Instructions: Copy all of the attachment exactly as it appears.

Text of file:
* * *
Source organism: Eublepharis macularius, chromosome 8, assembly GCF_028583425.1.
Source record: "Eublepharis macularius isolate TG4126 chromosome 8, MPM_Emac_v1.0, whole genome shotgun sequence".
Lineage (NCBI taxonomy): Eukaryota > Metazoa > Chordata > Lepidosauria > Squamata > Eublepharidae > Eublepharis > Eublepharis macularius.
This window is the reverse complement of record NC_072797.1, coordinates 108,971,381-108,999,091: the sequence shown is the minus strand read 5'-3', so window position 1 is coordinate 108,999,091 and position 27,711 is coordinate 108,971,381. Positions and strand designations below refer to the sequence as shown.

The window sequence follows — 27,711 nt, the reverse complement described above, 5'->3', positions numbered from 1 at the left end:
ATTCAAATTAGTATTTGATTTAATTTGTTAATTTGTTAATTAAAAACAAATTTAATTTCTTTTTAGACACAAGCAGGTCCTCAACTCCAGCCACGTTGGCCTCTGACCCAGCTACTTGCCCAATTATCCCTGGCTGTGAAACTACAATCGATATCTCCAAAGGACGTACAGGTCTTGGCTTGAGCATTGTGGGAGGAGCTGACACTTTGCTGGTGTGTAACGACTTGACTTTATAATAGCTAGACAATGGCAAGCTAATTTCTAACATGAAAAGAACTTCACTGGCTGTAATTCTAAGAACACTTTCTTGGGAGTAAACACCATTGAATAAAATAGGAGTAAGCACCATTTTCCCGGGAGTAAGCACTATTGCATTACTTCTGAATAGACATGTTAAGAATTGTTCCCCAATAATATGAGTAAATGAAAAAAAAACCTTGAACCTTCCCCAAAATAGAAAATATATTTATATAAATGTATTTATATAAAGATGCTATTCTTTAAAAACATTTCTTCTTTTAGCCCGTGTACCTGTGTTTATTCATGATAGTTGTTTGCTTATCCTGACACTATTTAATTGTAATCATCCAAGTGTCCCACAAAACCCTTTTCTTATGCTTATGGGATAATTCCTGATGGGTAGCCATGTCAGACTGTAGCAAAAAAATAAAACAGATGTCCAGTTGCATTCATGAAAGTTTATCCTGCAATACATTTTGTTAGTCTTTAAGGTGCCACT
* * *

Source organism: Eublepharis macularius, chromosome 8, assembly GCF_028583425.1.
Source record: "Eublepharis macularius isolate TG4126 chromosome 8, MPM_Emac_v1.0, whole genome shotgun sequence".
Lineage (NCBI taxonomy): Eukaryota > Metazoa > Chordata > Lepidosauria > Squamata > Eublepharidae > Eublepharis > Eublepharis macularius.
This window is the reverse complement of record NC_072797.1, coordinates 108,971,381-108,999,091: the sequence shown is the minus strand read 5'-3', so window position 1 is coordinate 108,999,091 and position 27,711 is coordinate 108,971,381. Positions and strand designations below refer to the sequence as shown.

The window sequence follows — 27,711 nt, the reverse complement described above, 5'->3', positions numbered from 1 at the left end:
ATTCAAATTAGTATTTGATTTAATTTGTTAATTTGTTAATTAAAAACAAATTTAATTTCTTTTTAGACACAAGCAGGTCCTCAACTCCAGCCACGTTGGCCTCTGACCCAGCTACTTGCCCAATTATCCCTGGCTGTGAAACTACAATCGATATCTCCAAAGGACGTACAGGTCTTGGCTTGAGCATTGTGGGAGGAGCTGACACTTTGCTGGTGTGTAACGACTTGACTTTATAATAGCTAGACAATGGCAAGCTAATTTCTAACATGAAAAGAACTTCACTGGCTGTAATTCTAAGAACACTTTCTTGGGAGTAAACACCATTGAATAAAATAGGAGTAAGCACCATTTTCCCGGGAGTAAGCACTATTGCATTACTTCTGAATAGACATGTTAAGAATTGTTCCCCAATAATATGAGTAAATGAAAAAAAAACCTTGAACCTTCCCCAAAATAGAAAATATATTTATATAAATGTATTTATATAAAGATGCTATTCTTTAAAAACATTTCTTCTTTTAGCCCGTGTACCTGTGTTTATTCATGATAGTTGTTTGCTTATCCTGACACTATTTAATTGTAATCATCCAAGTGTCCCACAAAACCCTTTTCTTATGCTTATGGGATAATTCCTGATGGGTAGCCATGTCAGACTGTAGCAAAAAAATAAAACAGATGTCCAGTTGCATTCATGAAAGTTTATCCTGCAATACATTTTGTTAGTCTTTAAGGTGCCACT